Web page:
SUMMERTIME: THE LIVIN’ IS EASY
“Summertime and the livin’ is easy”
In 1957 Ella Fitzgerald first recorded that memorable song. It was only 66 seconds long. Our Week 8 guests felt that sentiment right to the bone for five blissful days of summer—the perfect “not too hot but not too cold”. After an extended spring with more than our share of windy, cool and cloudy weather, summer arrived on a warm breeze that lifted the spirits of everyone on this 12-acre island in the far northern reaches of Canada. Every morning there were clear skies and the hope of a magical day. Every day that hope was rewarded with calm waters, impossibly blue skies and great fishing.
“Fish are jumpin’ and the cotton is high”
Well, the only cotton we have around here is the delicate and beautiful cotton grass plant that is less than a foot high, but the fish WERE jumpin’. (I’m sure Ira and George Gershwin who wrote and composed the song will posthumously give us some latitude here.) While our pike, lake trout and arctic grayling weren’t quite jumpin’ in the boats, they were certainly jumpin’ on our guest’s flies and lures. Our aquatic friends really got into the summer spirit: the raising barometer lifted the mood on the island along with the pike in the lake and the grayling in our rivers—they came shallow, just like it was early June. The number of fish caught this week was extraordinary. Dinner conversations referring to daily catches of over 100 fish per boat were common. Not just the little guys either. With abundant sunshine and warm temperatures, the big pike flooded the shallows. Some trophy pike were literally caught in just inches of water. When they are shallow, pike are easy to find and often quite receptive to our guest’s offerings.
Numbers? We had ‘em. In just five days there were 138 pike over 40” landed. Everyone at the lodge got in on the action. And ten anglers put 13 “super-sized” pike (45” or more) into their guide’s waiting nets. Pike of exactly 45” were landed by Dave Lotts, Travis Carrothers, Tim Solso and Peter Myhre who caught three 45s; pike that pulled the tape to 46” or 46.5” were taken by Joel Leisch and Troy Carrothers who got a pair; pike of 47” (a true monster pike) made the trip for Eddie Brown, Joel Leisch, Eric Bailey and Peter Myhre. For many Ontario lodges and lodges in the lower parts of Saskatchewan and Manitoba putting that many big fish in their books would be a summer’s worth of trophies not a week’s. The tape of our Scott Lake guides don’t stop at 47” though. A Scott Lake Lodge staff alum, from the kitchen a dozen or so years back, held his guide’s tape at the tail of a 48” pike and a current Scott staff member, our Head Chef Nigel Rivera, landed the biggest pike of the season (so far) pulling the tape to exactly 50”. It was Nigel’s first full day off during this season: he made good use of it. There aren’t many weeks when we get a baker’s dozen of giant pike. We need to thank the sun, along with experienced guides and sharp hook-setting guests. Guests like Peter Myhre who is becoming something of a legend here; he caught 28 trophy pike in just five days with nine in a single day. Eric Baily and Marvin Bragewitz had five-pike days and Tim Solso brought in a quad for his big day.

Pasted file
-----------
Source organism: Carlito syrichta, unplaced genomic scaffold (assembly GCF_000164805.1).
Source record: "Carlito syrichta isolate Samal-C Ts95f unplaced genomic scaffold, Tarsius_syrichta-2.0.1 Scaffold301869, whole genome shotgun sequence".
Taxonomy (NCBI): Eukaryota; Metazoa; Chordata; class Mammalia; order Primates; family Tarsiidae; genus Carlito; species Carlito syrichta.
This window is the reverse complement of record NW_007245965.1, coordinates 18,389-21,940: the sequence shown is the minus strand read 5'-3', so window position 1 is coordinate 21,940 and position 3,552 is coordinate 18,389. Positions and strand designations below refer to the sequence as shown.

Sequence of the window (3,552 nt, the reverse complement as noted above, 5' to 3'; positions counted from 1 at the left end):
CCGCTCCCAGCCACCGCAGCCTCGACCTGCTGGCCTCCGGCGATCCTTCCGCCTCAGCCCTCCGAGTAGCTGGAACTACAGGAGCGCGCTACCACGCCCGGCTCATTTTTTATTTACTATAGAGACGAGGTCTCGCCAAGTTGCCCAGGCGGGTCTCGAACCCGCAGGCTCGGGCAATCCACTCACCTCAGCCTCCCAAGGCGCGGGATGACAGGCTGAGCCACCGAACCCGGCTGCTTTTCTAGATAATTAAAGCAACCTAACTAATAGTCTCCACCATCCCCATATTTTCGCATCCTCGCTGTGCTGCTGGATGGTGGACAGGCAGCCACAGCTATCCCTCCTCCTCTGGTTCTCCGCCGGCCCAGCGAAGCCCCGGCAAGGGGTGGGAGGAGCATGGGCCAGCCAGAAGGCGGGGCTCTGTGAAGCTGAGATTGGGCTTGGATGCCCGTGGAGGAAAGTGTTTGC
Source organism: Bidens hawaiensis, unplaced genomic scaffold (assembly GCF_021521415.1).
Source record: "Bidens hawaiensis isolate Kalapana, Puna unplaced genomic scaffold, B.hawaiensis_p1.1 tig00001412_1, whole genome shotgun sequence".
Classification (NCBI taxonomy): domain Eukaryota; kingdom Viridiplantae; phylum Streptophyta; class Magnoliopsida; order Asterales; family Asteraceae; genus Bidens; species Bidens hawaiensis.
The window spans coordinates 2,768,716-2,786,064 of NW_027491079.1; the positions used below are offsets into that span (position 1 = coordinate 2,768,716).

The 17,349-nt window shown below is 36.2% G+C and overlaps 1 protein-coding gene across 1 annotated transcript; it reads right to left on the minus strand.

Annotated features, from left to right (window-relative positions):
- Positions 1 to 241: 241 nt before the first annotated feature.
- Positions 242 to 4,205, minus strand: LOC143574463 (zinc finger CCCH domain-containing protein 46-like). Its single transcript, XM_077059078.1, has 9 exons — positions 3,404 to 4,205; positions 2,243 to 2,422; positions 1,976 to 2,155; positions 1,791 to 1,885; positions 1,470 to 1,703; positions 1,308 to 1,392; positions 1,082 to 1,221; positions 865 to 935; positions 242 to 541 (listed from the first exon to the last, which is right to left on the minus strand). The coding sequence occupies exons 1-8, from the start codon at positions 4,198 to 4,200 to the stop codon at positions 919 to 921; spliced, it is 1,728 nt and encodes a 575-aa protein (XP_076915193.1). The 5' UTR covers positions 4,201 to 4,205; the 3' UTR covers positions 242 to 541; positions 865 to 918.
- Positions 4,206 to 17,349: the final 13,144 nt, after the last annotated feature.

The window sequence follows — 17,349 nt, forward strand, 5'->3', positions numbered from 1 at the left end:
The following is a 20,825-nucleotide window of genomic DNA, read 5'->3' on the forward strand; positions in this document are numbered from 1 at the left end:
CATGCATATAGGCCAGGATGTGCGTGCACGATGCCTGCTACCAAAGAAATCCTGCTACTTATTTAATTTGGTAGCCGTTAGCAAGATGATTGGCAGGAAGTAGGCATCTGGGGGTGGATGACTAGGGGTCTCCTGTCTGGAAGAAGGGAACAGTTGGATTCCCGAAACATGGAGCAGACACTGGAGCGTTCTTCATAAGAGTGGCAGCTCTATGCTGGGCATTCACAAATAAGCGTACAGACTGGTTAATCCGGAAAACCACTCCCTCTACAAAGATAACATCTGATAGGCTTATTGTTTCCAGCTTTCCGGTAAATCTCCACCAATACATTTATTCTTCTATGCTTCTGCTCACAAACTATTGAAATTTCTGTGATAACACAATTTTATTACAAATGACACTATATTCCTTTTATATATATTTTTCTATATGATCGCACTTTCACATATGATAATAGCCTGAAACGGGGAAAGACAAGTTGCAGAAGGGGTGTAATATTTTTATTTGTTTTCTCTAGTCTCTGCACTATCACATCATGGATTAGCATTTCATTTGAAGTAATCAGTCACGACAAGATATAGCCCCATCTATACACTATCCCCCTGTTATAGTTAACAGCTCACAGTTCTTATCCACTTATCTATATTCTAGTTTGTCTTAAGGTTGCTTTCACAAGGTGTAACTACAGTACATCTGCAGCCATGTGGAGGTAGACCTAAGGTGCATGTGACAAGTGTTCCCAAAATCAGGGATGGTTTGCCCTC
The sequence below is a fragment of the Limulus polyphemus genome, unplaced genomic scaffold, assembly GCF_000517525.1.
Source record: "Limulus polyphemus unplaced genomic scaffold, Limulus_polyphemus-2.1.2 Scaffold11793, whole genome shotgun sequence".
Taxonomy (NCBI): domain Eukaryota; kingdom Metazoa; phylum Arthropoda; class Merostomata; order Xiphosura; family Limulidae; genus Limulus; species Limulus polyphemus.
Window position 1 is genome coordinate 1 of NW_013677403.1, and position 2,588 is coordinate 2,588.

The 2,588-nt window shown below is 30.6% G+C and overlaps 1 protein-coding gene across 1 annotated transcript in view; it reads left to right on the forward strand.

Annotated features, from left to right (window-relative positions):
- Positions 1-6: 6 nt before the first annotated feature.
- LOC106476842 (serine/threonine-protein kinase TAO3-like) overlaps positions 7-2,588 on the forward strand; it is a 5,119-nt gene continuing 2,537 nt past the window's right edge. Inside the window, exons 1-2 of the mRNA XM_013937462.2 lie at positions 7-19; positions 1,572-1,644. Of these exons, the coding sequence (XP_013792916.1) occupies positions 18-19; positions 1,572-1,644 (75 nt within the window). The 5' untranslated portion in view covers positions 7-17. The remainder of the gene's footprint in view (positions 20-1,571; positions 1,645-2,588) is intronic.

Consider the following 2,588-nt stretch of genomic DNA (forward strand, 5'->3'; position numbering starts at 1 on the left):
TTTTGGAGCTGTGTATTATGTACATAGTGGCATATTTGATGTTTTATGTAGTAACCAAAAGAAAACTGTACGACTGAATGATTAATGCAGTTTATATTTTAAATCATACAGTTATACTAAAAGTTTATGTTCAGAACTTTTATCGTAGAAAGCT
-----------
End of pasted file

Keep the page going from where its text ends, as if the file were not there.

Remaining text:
Grayling were loving the sun as well. We had 37 trophy grayling (or just “ling” as the guides often call them) for the week with some big ones. Travis Carrothers, Joel Leisch and John Horstman all got 18 inchers, near the top of our grayling ladder. Joel Leisch and John Horstman had an incredible “ling” day, landing 21 between them. Many of the grayling were taken on dry flies and 4-weight fly rods, a perfect way for an angler to spend a summer day. These northern acrobats love the sunshine almost as much as our pike. Even though they don’t like sun, the heat helped the lake trout fishing as well by pushing them deeper into their summer holes where our guides can target them effectively. Fat 40 inchers were landed by Eddie Brown and Joel Leisch
With all those big grayling and lake trout there must have been some hats and jackets passed out. Indeed. Three lucky angles got the Trophy Triple hat and the 100+Club jacket: Travis Carrothers who was at exactly 100 inches, Eddie Brown at 104 and Joel Leisch at a healthy 105.
“One of these mornings
Your gonna rise up singing
Yes, you’ll spread your wings
And you’ll take to the sky”
We did occasionally hear some guests singing on these perfect summer mornings and we did hear a lot of floatplanes taking to the sky. This group took full advantage of our 22 fly out lakes and jumped in the lodge-based Beaver and Otter to see lakes even more remote than Scott, some a hundred miles distant. It’s not that the fishing on our home lake (Scott Lake) was slow by any means. Our numbers here were sensational. The big fish on Scott are plentiful but all have PhDs or at least Masters in seeing the difference between a real baitfish and even the latest generation of plastic lures or fluffy flies. Some lakes in our fly out system are fished only five or ten times a season. The lakes with more anglers are huge—some many times bigger than Scott. We spread the fishing pressure to a vast area, around nine million acres of land and nearly two million acres of water, a number that grows every year.
So, while most people were sweltering in heat wave crippling the eastern and midwestern US, the anglers at Scott Lake were livin’easy in the “just right” sunshine. Where do you want to be next July.